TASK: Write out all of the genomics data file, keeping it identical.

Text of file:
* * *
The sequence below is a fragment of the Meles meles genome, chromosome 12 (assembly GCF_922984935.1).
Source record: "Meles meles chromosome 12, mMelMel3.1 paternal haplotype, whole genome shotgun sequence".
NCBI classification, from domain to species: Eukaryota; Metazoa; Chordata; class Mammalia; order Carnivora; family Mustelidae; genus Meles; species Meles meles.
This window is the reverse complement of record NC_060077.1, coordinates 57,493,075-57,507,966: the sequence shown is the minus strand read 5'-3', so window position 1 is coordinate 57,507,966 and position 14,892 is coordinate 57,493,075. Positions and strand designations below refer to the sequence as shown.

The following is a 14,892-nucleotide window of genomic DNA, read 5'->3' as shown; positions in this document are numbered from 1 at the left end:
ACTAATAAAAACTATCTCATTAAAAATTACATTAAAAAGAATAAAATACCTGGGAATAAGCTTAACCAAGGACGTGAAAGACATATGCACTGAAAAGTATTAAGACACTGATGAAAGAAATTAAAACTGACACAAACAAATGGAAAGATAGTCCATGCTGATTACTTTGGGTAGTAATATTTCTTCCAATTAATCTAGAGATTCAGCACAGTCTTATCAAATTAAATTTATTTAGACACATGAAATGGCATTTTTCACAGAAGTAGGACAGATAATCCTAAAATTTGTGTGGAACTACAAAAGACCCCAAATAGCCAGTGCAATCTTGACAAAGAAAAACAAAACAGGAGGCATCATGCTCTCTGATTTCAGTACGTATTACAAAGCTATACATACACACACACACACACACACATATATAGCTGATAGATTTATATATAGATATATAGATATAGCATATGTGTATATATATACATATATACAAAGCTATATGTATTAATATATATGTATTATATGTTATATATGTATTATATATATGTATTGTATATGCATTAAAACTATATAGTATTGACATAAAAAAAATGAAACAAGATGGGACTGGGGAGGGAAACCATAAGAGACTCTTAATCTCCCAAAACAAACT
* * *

The sequence below is a fragment of the Meles meles genome, chromosome 12 (assembly GCF_922984935.1).
Source record: "Meles meles chromosome 12, mMelMel3.1 paternal haplotype, whole genome shotgun sequence".
NCBI classification, from domain to species: Eukaryota; Metazoa; Chordata; class Mammalia; order Carnivora; family Mustelidae; genus Meles; species Meles meles.
This window is the reverse complement of record NC_060077.1, coordinates 57,493,075-57,507,966: the sequence shown is the minus strand read 5'-3', so window position 1 is coordinate 57,507,966 and position 14,892 is coordinate 57,493,075. Positions and strand designations below refer to the sequence as shown.

The following is a 14,892-nucleotide window of genomic DNA, read 5'->3' as shown; positions in this document are numbered from 1 at the left end:
ACTAATAAAAACTATCTCATTAAAAATTACATTAAAAAGAATAAAATACCTGGGAATAAGCTTAACCAAGGACGTGAAAGACATATGCACTGAAAAGTATTAAGACACTGATGAAAGAAATTAAAACTGACACAAACAAATGGAAAGATAGTCCATGCTGATTACTTTGGGTAGTAATATTTCTTCCAATTAATCTAGAGATTCAGCACAGTCTTATCAAATTAAATTTATTTAGACACATGAAATGGCATTTTTCACAGAAGTAGGACAGATAATCCTAAAATTTGTGTGGAACTACAAAAGACCCCAAATAGCCAGTGCAATCTTGACAAAGAAAAACAAAACAGGAGGCATCATGCTCTCTGATTTCAGTACGTATTACAAAGCTATACATACACACACACACACACACACATATATAGCTGATAGATTTATATATAGATATATAGATATAGCATATGTGTATATATATACATATATACAAAGCTATATGTATTAATATATATGTATTATATGTTATATATGTATTATATATATGTATTGTATATGCATTAAAACTATATAGTATTGACATAAAAAAAATGAAACAAGATGGGACTGGGGAGGGAAACCATAAGAGACTCTTAATCTCCCAAAACAAACT